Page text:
These ought to be great days for anyone who sells campaign-season TV advertising. With a big assist from the Supreme Court—which in 2010’s Citizens United ruling declared that corporations and labor unions could spend as much as they pleased on political spots—the market has never been better.
Local TV stations made $20 billion in advertising revenue in 2014, and nearly $1 billion went to televised political ads, according to a TVB analysis of Kantar Media data. Car dealerships and restaurant chains may be fickle advertisers, but politicians spent last year anteing up.
And that was without a presidential election to motivate deep-pocketed partisans to fork over their money: The research firm Borrell Associates expects political-ad spending in all 2016 races to rise by 21 percent from the last presidential election cycle.
In a media environment in which many local broadcasters have seen their budgets fall, these are huge numbers. But TV salespeople out celebrating shouldn’t send top-shelf liquor to John Roberts’s table. My advice: Bank some of those commissions, because they may start to fade.
You don’t have to be a media savant to know that the current model of TV advertising is expensive and hard to tailor to niche audiences. Digital advertising, on the other hand, is cheap and lets you zoom in on exactly the people you want to reach.
Last year, for instance, Coca-Cola used Facebook’s targeting capabilities to roll out cuts of its multilingual 2014 “It’s Beautiful” ad to Hispanics, gays, and veterans.
So far, though, corporations have been more likely than candidates to take their promotional budgets online. That same Borrell Associates report that projected a rise in political-ad spending said digital ads would account for about 8 percent of all political advertising in 2016.
That seems like a “so what” number until you look at several trend lines that ought to scare the daylights out of TV-station owners:
- Digital advertising accounted for 0.2 percent of all political-ad spending in 2010. That means in four years its share of advertising has grown by 1,825 percent. Borrell estimates TV’s hunk of the cheddar will fall by 5.3 percent between 2012 and 2016.
- The number of people who watch local TV was up slightly in 2014, but it’s still down from 2007.
- According to data collected by media analyst Mary Meeker, the time Americans spend with TV is relatively flat, about 4.3 hours daily, while the time they spend with mobile devices has rocketed from 0.4 hours a day in 2010 to 2.8 hours a day this year.
- Finally, while mobile devices command 24 percent of Americans’ screen time, they attract just 8 percent of all advertising dollars.
There’s also been a shift in the nature of advertising that dovetails with the Obama-era shift in political mobilization—a change that in both cases involves deep dives into data and narrow targeting of specific demographics.
Rather than popping up on the TV playing in the kitchen (or on your browser), a new and compelling generation of social-media ads offers political advertisers access to a far more intimate screen—your phone’s.
To assess this purported threat, it helps to look at early action in two states that often figure in political David-and-Goliath stories.
In April, Hillary Clinton held a roundtable discussion about small business in Norwalk, Iowa. It was her first public event after she announced her candidacy for President. The night before Clinton got to town, some Norwalk residents encountered an ad by the conservative America Rising PAC that asked whether Americans “should blindly trust” the former Secretary of State. The ad caught the attention of the Des Moines Register—not only was it the PAC’s first 2016-cycle expenditure targeting Clinton, but the buy took place entirely on Facebook and Google.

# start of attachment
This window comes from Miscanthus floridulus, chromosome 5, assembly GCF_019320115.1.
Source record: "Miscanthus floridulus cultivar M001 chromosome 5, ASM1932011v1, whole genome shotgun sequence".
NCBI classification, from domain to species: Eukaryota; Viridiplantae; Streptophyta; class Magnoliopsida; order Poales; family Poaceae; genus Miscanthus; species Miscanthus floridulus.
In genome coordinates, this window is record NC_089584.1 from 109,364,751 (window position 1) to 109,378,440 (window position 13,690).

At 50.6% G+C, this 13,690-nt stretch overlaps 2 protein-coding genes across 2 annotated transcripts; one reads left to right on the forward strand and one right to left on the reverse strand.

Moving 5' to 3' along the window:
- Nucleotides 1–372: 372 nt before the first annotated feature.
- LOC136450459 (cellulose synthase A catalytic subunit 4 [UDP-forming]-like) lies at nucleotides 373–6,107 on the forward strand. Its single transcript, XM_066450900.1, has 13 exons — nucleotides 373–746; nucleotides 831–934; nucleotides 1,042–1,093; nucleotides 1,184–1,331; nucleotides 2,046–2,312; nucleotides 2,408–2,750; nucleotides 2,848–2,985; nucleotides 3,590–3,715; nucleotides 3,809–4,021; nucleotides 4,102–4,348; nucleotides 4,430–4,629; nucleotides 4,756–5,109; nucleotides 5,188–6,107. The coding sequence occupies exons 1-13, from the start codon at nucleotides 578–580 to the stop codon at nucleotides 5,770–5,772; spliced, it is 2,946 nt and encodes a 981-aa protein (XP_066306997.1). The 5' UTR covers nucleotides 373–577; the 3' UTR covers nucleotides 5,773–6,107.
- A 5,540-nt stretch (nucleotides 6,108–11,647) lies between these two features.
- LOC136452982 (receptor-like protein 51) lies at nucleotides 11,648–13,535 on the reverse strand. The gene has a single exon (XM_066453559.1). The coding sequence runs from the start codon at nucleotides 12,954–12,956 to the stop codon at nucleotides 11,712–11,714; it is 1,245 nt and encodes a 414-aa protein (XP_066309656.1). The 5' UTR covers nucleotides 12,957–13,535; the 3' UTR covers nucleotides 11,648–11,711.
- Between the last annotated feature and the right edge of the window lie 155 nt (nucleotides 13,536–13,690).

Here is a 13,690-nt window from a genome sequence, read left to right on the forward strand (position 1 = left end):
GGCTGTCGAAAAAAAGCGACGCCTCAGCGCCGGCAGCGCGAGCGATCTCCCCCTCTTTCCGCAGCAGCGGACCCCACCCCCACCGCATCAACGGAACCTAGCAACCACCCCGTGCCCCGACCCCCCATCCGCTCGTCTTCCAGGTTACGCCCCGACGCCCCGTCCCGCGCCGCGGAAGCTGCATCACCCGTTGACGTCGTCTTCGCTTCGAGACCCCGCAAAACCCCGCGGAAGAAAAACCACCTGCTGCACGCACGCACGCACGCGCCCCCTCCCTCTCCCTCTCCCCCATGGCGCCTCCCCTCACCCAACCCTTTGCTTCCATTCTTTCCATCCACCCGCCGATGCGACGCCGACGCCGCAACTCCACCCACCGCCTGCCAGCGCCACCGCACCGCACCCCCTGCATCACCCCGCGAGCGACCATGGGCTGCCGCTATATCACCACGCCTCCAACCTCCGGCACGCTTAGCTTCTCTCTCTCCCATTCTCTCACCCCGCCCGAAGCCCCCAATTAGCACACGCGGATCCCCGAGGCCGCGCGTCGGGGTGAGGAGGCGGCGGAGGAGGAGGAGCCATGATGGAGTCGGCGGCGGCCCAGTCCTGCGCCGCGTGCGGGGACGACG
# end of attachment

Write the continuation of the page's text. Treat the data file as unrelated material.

“This is a way to get in front of more folks,” says Colin Reed, America Rising’s executive director. The video had done well in the Washington area when his group released it a week before, he says, and America Rising—which doesn’t ever place TV ads—thought it might do well in Iowa and New Hampshire, where Clinton headed the following week.
“If you’re going to buy TV in New Hampshire, you have to buy in Boston, which is extraordinarily expensive,” Reed says. Candidates in another swing state, New Jersey, face a similar barrier: They have to purchase air time in New York and Philadelphia, both expensive markets. The local-TV nightmare is that the new rules of social advertising prompt pols simply to skip the expense.
In April, a few dozen journalists showed up at Facebook’s Washington office for a whiteboard session designed to show off the social network’s ad capabilities.
“For a few hundred dollars, you can do serious, impactful work,” vice president of ad technology Brian Boland said.
Exhibit A: a cheap, efficient campaign created by Senator John Cornyn during his reelection campaign last year. As a Republican in Texas, Cornyn had only one significant electoral task: to beat back a primary challenge from his right. Using a list of potential voters uploaded to Facebook, his campaign was able to deliver bespoke ads directly to gun-rights supporters. It got to them with a Facebook tool called Custom Audiences, in which an advertiser uploads an e-mail list and Facebook matches it with its records. (Advertisers can’t access Facebook data directly.)
Cornyn saw his online donors double and his e-mail list grow by 2½ times. He reached a million Republican primary voters for 21 cents apiece, a puny amount compared with TV ads.
Facebook can also create what it calls Lookalike Audiences—people who share certain characteristics with the folks on your e-mail list.
This is an important capability. Facebook’s algorithm notices not just the types of posts you like but also how your friends react to what you share. So say you’re advertising in a swing state like Virginia. You have an e-mail list of likely voters, and you want to reach people in their mid-thirties and early forties to whom outdoor activities are important.